Capcom Expect To See Record High Sales This Year


    Capcom have two main strategies for growth over the next few years: releasing major games more frequently, and releasing more online and social games. PC online games and mobile games in particular are expected to drive growth of the entire games market, Capcom believe. Here’s a breakdown of their strategy:


    Strategy 1: Enlarge games lineup

    • Shorten the development-to-launch cycle for series titles.
    • Launch brand new titles.


    Strategy 2: Strengthen online games, which have much growth potential

    • Add more social games for mobile and PC platforms.
    • Expand the lineup of home video game download contents (DLC).
    • Launch online game business by geographical region.
    • Beef up development staff.


    As mentioned above, in addition to releasing online games and mobile titles, adding downloadable content to games is a major part of Capcom’s online strategy. In fiscal year 2011, Capcom made 2.8 billion yen ($35 million) in DLC sales. For fiscal year 2012, they expect to increase this number to 3.5 billion yen ($43.8 million).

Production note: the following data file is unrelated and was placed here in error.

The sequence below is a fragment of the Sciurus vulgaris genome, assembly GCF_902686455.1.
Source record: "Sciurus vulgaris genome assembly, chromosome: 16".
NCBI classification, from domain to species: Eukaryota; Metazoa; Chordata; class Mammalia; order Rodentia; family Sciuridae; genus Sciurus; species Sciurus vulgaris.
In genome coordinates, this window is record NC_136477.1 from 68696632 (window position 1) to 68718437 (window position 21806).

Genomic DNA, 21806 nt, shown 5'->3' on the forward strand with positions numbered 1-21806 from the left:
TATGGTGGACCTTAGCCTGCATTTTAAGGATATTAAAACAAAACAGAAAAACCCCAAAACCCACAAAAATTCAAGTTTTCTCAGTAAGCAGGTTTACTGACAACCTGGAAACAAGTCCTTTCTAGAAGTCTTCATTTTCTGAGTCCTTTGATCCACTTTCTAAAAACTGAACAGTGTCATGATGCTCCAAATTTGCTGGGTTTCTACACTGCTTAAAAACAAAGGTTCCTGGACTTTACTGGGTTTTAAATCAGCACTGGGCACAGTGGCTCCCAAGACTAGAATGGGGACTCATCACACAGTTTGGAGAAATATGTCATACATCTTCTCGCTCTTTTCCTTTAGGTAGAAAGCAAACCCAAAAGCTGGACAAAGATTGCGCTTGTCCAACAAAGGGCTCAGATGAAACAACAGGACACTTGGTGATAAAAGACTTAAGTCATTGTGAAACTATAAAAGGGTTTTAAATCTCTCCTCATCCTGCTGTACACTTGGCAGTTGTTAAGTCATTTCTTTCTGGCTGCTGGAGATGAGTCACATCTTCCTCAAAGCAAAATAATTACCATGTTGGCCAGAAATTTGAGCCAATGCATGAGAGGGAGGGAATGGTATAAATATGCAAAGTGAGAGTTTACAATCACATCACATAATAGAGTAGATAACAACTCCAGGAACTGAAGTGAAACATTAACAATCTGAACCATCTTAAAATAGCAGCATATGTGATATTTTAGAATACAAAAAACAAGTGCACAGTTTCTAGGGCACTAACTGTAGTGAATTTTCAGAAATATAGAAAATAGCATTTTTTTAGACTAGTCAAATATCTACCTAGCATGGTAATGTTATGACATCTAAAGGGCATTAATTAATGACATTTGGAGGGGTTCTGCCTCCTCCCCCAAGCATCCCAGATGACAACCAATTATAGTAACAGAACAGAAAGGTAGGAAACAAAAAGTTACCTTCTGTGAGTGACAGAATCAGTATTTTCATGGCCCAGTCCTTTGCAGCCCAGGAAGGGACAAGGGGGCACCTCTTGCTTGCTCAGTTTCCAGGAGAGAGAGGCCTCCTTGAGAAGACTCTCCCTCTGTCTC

Capcom have some very high forecasts for the ongoing fiscal year in general. While fiscal year 2011 saw net sales of 82 billion yen ($1.02 billion) on the whole, Capcom hope to reach 105 billion yen ($1.3 billion) this year for the first time, and expect to see record high figures for all income categories. This is owing in part to their strong slate of upcoming titles for the year, including Resident Evil 6 and DmC Devil May Cry, expected to sell 7 million and 2 million copies, respectively, by March 31st, 2012.


    Social games are a big part of the plan, too, with 15 games to be launched on mobile platforms this year, including Shrek’s Fairytale Kingdom. Capcom will also begin operating online PC game, Ixion Saga, this year, and will launch games such as Browser Sengoku Basara and Onimusha Soul in June as part of an effort to diversify browser games into new genres.

    Ishaan Sahdev
    Ishaan specializes in game design/sales analysis. He's the former managing editor of Siliconera and a contributing writer at He also used to moonlight as a professional manga editor. These days, his day job has nothing to do with games, but the two inform each other nonetheless.

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